Taking NASM into the Future

National Air and Space Museum

National Air and Space Museum

Smithsonian Institution
Washington, DC

Our modernization of this iconic museum will create a high-performance environment to showcase America’s achievements in aviation and spaceflight. One of the world’s most visited museums, the building welcomes several million visitors every year. We are renewing it inside and out to create a more resilient structure and inclusive visitor experience.

The comprehensive renovation integrates an all-new envelope with engineering systems and infrastructure to improve energy efficiency and environmental conditions for both people and artifacts. New visitor-focused spaces, including a bold entry vestibule and lower-level education area (called the “Launch Pad”), respect the building’s architectural character while enhancing the museum experience.

Through stimulating new exhibition techniques and innovative digital engagement, we will tell exciting and relevant stories in ways that resonate with our modern communication-savvy world.

Renewing an Icon

One of our main goals was to respect and maintain Gyo Obata’s original intent and the museum’s character-defining features as a mid-century design. For major interventions like the complete replacement of the exterior stone cladding, we developed and mocked up several potential solutions to arrive at the best fit.

A rendering of the entrance to the National Air and Space museum.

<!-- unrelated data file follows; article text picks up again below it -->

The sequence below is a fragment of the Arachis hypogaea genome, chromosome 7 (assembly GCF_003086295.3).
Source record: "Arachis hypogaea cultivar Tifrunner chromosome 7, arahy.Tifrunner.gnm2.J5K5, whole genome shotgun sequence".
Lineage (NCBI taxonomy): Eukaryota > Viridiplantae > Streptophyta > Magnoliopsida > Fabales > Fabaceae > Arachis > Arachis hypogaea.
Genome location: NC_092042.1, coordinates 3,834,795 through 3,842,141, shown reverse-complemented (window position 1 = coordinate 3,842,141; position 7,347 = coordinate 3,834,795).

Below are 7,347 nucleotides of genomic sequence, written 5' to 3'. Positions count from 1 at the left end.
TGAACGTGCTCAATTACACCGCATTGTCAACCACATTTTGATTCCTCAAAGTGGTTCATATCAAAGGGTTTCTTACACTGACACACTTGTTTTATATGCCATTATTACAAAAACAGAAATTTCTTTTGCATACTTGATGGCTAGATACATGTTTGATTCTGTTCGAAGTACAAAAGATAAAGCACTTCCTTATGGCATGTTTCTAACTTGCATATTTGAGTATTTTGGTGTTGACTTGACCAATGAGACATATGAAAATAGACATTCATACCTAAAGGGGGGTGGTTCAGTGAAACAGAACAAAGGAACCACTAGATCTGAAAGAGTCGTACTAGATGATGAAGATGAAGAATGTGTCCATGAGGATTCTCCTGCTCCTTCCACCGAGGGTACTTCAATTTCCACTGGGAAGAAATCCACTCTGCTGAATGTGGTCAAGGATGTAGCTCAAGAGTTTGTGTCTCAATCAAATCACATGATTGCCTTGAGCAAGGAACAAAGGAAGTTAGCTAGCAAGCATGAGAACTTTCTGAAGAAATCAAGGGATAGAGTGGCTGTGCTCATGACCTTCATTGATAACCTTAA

A New Front Door

An expressive new entry vestibule forms a counterpoint to the rectilinear original structure. Inspired by birds’ wings and early flying machines, the addition will provide a climatized queuing and orientation area for visitors waiting to go through security screening.

Optimizing the Environment & Saving Energy

Transforming NASM into a high-performance museum for the future required innovation and creativity. We applied extensive energy and daylight modeling and materials analyses to inform and drive our integrated solutions. We worked closely with conservators to determine temperature and humidity settings to optimize museum conditions. This yielded the most significant energy reduction results - energy costs are projected to drop by half while protecting the artifacts within the large, glazed atria.

A series of floor plans.

Phased Construction

We developed a complex phasing plan that allows the building to largely remain open to the public during the six-year construction period. The facilities maintenance office and security office will maintain continuous operations throughout construction, moving into temporary spaces as needed.

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